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Blake, William
Blake, William Los 1804-20 Etching with pen oil

    Los 1804-20 Etching with pen
   new21/Blake, William-633854.jpg
  Gemälde IDENTIFIZIERUNG::  62541
  watercolour and gold, 146 x 222 mm Yale Center for British Art, New Haven This is Plate 100 of the illustrated poem Jerusalem. Trained as an engraver, Blake evolved into a shamanic figure - mystic, philosopher, priest - compelled to set his visions before the world. They took the form of epic, quasi-biblical dramas of spiritual redemption. He increasingly eschewed conventional media and published them in 'Prophetic Books' written and illuminated himself by processes of colour printing. In his Prophetic Books, the character of Los exemplifies the artist's roles as seer, mystic and interpreter. The author of all art and literature, architect of a City of Art, Los is responsible for everything mankind sees and senses. In Jerusalem he takes various forms, from a London nightwatchman to a blacksmith at his forge, but he is also Blake himself. When the narrative reaches its last page, Los rests from his smithy, but a temple of false religion is already extending to cover the land behind him as night follows day. Author: BLAKE, William Title: Los Form: graphics , 1751-1800 , English , mythological

Blake, William Christ as the Redeemer of Man oil

    Christ as the Redeemer of Man
   new21/Blake, William-743259.jpg
  Gemälde IDENTIFIZIERUNG::  62542
  1808 Pen and watercolour, 496 x 393 mm Museum of Fine Arts, Boston Blake's visionary drawing style is demonstrated in this illustration to Milton's Paradise Lost, III. Christ floats in the air before God the Father, the position of his body referring to his death on the cross. The expressive, outsized hands of his father touch him lightly. Four angels accompany Christ on his way to EEarth. The unremitting movement contains tension. Even in terms of colour the divine realm is divided from the void, in which Satan, armed with a spear, attempts to prevent God's plan of redemption for the world. The scene is characterized by symmetry and repetition, and is not only illuminated by the artist's technique, but is also enlightened spiritually. Author: BLAKE, William Title: Christ as the Redeemer of Man Form: graphics , 1751-1800 , English , religious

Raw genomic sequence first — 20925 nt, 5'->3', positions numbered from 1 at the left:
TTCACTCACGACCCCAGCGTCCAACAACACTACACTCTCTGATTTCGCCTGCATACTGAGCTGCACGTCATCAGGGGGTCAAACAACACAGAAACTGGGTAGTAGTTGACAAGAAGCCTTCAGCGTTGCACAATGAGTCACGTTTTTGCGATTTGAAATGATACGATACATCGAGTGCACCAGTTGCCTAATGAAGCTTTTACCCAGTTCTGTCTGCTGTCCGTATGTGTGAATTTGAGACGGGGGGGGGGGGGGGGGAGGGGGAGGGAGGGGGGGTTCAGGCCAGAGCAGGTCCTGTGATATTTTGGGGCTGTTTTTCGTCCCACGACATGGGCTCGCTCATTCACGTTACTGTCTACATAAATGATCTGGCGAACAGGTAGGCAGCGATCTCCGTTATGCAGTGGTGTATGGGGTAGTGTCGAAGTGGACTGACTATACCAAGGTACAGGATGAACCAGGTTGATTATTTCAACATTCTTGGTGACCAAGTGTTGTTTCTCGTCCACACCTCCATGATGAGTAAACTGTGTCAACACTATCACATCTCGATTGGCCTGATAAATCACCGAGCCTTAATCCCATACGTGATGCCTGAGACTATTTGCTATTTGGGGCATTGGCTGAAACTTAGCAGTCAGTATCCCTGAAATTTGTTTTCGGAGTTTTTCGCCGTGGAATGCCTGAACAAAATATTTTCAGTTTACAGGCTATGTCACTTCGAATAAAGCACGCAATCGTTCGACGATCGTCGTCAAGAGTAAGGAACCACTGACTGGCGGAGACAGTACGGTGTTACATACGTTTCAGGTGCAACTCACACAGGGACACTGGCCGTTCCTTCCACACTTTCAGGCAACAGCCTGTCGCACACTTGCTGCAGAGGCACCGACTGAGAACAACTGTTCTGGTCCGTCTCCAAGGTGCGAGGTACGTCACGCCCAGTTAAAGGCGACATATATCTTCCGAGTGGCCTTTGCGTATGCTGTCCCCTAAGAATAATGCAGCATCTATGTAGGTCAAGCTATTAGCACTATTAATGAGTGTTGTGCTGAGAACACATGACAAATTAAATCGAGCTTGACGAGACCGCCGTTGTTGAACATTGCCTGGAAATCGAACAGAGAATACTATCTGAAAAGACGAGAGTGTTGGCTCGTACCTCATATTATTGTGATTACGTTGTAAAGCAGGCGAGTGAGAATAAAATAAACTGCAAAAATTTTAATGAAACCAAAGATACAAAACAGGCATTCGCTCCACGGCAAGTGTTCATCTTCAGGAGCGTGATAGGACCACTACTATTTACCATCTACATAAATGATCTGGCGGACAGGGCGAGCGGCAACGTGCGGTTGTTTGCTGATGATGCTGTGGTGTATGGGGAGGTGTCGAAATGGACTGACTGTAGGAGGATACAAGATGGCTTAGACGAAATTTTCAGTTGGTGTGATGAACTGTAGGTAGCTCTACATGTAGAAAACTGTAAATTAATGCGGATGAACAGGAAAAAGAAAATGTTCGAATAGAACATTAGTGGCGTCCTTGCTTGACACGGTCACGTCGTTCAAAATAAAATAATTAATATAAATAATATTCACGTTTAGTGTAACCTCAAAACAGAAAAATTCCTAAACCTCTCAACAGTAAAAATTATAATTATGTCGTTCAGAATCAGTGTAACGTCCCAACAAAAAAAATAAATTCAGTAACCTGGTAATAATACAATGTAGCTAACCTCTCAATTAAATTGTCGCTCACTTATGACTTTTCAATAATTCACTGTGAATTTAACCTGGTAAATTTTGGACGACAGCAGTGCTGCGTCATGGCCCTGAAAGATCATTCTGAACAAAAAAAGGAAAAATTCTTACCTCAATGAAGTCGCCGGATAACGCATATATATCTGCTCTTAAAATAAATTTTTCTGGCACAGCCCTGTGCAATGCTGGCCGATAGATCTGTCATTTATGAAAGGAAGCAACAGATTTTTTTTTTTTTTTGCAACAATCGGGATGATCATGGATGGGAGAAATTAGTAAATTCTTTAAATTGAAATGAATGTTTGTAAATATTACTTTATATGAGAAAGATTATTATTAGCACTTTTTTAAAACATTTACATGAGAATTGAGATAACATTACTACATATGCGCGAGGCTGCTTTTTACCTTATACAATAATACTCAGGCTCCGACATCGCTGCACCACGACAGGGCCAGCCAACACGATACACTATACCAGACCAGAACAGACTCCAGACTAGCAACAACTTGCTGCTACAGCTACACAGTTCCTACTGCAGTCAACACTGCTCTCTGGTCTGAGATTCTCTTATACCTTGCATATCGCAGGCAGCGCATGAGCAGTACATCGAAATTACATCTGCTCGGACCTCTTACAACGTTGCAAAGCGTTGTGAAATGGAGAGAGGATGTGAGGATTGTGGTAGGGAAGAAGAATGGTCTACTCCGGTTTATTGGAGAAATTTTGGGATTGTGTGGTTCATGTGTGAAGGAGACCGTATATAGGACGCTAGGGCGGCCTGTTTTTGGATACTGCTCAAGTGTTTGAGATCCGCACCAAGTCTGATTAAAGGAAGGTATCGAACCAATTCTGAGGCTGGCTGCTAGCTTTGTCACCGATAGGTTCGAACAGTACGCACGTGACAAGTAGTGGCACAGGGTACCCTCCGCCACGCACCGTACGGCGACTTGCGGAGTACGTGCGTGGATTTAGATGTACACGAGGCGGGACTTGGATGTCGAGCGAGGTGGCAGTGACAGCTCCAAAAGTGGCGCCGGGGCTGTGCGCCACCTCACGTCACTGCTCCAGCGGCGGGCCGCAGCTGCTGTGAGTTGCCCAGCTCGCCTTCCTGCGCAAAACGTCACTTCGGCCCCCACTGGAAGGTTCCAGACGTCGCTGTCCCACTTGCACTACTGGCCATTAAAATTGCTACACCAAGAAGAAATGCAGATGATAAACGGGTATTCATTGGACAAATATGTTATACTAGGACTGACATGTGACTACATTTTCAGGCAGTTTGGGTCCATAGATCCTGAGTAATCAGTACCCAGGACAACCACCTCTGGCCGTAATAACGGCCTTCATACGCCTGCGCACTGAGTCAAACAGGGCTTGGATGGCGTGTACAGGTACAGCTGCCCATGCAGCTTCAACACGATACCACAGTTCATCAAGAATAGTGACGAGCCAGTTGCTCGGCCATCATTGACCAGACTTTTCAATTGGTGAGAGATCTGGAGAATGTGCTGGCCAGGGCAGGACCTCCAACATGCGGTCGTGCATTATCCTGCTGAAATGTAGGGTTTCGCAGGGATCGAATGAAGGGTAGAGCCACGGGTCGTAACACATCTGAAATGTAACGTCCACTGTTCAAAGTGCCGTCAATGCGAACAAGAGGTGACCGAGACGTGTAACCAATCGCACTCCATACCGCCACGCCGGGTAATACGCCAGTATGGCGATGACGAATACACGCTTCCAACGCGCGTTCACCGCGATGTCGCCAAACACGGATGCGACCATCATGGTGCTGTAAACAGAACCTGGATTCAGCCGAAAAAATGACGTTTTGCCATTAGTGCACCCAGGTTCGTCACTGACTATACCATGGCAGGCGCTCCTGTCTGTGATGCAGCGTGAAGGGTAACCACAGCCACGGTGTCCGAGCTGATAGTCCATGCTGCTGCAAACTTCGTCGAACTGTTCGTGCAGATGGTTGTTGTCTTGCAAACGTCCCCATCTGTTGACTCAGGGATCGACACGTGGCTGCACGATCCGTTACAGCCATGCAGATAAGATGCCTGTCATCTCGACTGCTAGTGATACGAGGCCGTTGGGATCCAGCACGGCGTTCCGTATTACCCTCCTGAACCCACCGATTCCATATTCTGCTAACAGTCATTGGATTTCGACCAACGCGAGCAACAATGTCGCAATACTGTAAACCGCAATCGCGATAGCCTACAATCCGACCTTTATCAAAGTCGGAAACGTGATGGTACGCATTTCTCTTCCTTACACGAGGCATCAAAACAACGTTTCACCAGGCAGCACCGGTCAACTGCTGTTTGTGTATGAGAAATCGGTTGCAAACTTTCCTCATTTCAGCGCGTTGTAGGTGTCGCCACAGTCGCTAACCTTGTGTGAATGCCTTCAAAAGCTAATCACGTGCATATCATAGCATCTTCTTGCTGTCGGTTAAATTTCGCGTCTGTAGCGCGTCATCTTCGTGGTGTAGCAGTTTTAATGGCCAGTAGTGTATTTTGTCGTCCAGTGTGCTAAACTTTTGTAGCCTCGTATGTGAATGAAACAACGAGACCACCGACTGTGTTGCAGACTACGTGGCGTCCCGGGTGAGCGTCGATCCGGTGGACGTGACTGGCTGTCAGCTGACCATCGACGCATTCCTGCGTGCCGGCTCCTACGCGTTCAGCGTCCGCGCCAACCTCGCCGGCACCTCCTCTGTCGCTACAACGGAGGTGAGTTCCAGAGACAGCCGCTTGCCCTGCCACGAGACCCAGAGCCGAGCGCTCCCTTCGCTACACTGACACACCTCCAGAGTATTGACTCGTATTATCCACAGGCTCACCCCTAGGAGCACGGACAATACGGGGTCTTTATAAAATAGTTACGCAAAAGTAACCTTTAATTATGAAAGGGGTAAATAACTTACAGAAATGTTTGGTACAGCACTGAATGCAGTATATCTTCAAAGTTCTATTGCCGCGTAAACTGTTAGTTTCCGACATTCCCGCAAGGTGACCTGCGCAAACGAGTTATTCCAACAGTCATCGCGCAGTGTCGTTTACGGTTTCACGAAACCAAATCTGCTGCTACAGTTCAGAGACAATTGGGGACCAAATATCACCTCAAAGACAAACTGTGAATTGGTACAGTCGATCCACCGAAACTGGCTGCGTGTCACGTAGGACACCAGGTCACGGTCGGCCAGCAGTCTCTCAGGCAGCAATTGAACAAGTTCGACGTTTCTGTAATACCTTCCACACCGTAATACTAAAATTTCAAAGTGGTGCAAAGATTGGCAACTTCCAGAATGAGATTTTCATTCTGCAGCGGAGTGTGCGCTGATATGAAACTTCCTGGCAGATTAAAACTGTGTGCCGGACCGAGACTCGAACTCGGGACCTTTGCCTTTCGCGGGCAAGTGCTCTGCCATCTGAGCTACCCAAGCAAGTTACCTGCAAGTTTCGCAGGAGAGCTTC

Blake, William Elisha in the Chamber on the Wall oil

    Elisha in the Chamber on the Wall
   new21/Blake, William-468793.jpg
  Gemälde IDENTIFIZIERUNG::  62543
  1820 Sepia wash over pencil, 243 x 210 mm Tate Gallery, London Among Blake's metaphors for creative vision was the Old Testament prophet Elisha, foretelling her future son to the Shunammite woman who had given him a room for his meditations. There can be little doubt that Blake's bearded seer in his chamber was a more revealing record of himself and his art than a literal portrayal of his features could ever be. Author: BLAKE, William Title: Elisha in the Chamber on the Wall Form: graphics , 1751-1800 , English , religious

Blake, William The Lovers' Whirlwind oil

    The Lovers' Whirlwind
   new21/Blake, William-878975.jpg
  Gemälde IDENTIFIZIERUNG::  62544
  Francesca da Rimini and Paolo Malatesta 1824-27 Pen and ink and watercolour, 374 x 530 mm City Museum and Art Gallery, Birmingham The scene is from Dante's Divine Comedy, Hell). Author: BLAKE, William Title: The Lovers' Whirlwind, Francesca da Rimini and Paolo Malatesta Form: graphics , 1751-1800 , English , other

Blake, William Songs of Innocence oil

    Songs of Innocence
   new21/Blake, William-993468.jpg
  Gemälde IDENTIFIZIERUNG::  62545
  1825 Relief etching, handpainted with watercolour and gold, 152 x 140 mm Metropolitan Museum of Art, New York William Blake is the only artist of his rank who is even better known as a poet, and some of his most pleasing works are those he called "illuminated printing," which fuse picture and word to form a completely integrated and completely personal result. Songs of Innocence, published in 1789, comprises 31 illuminated poems; the book was republished in 1794 with Songs of Experience, with 54 plates in all. Blake's books are similar to 15th-century blockbooks, so called because for each page the letters were, like the images, carved from the block rather than printed from movable type. Blake printed his plates in one colour only, here a bright red-brown. The pages were then painted, perhaps by Blake himself, in watercolours and gold, so every copy of the book is unique. The colours and gold are especially brilliant in this copy. Blake kept the plates and produced these books over a long period of time, probably according to demand. The watermark on 12 leaves of the Metropolitan's copy includes the date 1825, indicating that it was made in or after that year. Author: BLAKE, William Title: Songs of Innocence (Title page) Form: graphics , 1751-1800 , English , other

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